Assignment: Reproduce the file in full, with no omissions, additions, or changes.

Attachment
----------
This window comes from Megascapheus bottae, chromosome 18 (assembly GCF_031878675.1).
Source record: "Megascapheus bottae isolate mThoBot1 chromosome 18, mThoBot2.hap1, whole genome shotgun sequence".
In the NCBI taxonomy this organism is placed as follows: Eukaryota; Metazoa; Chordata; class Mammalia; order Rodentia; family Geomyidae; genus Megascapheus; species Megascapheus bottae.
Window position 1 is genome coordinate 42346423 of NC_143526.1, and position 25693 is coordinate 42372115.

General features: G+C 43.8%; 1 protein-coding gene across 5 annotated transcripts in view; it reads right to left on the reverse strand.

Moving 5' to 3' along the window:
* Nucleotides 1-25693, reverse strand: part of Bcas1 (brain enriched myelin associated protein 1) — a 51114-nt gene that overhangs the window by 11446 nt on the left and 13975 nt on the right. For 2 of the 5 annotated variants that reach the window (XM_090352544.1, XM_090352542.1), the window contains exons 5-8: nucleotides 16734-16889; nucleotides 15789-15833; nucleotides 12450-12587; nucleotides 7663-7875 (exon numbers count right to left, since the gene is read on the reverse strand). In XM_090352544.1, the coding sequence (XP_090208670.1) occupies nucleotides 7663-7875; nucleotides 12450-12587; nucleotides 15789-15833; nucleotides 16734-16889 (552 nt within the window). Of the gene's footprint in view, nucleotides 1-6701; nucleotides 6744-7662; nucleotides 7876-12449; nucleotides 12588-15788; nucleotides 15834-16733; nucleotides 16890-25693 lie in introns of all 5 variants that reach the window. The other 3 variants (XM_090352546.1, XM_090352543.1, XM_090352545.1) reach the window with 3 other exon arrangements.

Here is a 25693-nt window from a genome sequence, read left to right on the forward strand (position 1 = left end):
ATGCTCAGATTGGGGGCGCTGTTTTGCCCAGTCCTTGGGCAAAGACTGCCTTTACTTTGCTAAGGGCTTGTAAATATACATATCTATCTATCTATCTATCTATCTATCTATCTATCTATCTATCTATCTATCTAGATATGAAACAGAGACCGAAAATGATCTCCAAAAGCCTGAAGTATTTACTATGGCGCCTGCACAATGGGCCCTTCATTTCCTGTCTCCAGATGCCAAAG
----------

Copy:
This window comes from Megascapheus bottae, chromosome 18 (assembly GCF_031878675.1).
Source record: "Megascapheus bottae isolate mThoBot1 chromosome 18, mThoBot2.hap1, whole genome shotgun sequence".
In the NCBI taxonomy this organism is placed as follows: Eukaryota; Metazoa; Chordata; class Mammalia; order Rodentia; family Geomyidae; genus Megascapheus; species Megascapheus bottae.
Window position 1 is genome coordinate 42346423 of NC_143526.1, and position 25693 is coordinate 42372115.

General features: G+C 43.8%; 1 protein-coding gene across 5 annotated transcripts in view; it reads right to left on the reverse strand.

Moving 5' to 3' along the window:
* Nucleotides 1-25693, reverse strand: part of Bcas1 (brain enriched myelin associated protein 1) — a 51114-nt gene that overhangs the window by 11446 nt on the left and 13975 nt on the right. For 2 of the 5 annotated variants that reach the window (XM_090352544.1, XM_090352542.1), the window contains exons 5-8: nucleotides 16734-16889; nucleotides 15789-15833; nucleotides 12450-12587; nucleotides 7663-7875 (exon numbers count right to left, since the gene is read on the reverse strand). In XM_090352544.1, the coding sequence (XP_090208670.1) occupies nucleotides 7663-7875; nucleotides 12450-12587; nucleotides 15789-15833; nucleotides 16734-16889 (552 nt within the window). Of the gene's footprint in view, nucleotides 1-6701; nucleotides 6744-7662; nucleotides 7876-12449; nucleotides 12588-15788; nucleotides 15834-16733; nucleotides 16890-25693 lie in introns of all 5 variants that reach the window. The other 3 variants (XM_090352546.1, XM_090352543.1, XM_090352545.1) reach the window with 3 other exon arrangements.

Here is a 25693-nt window from a genome sequence, read left to right on the forward strand (position 1 = left end):
ATGCTCAGATTGGGGGCGCTGTTTTGCCCAGTCCTTGGGCAAAGACTGCCTTTACTTTGCTAAGGGCTTGTAAATATACATATCTATCTATCTATCTATCTATCTATCTATCTATCTATCTATCTATCTATCTAGATATGAAACAGAGACCGAAAATGATCTCCAAAAGCCTGAAGTATTTACTATGGCGCCTGCACAATGGGCCCTTCATTTCCTGTCTCCAGATGCCAAAG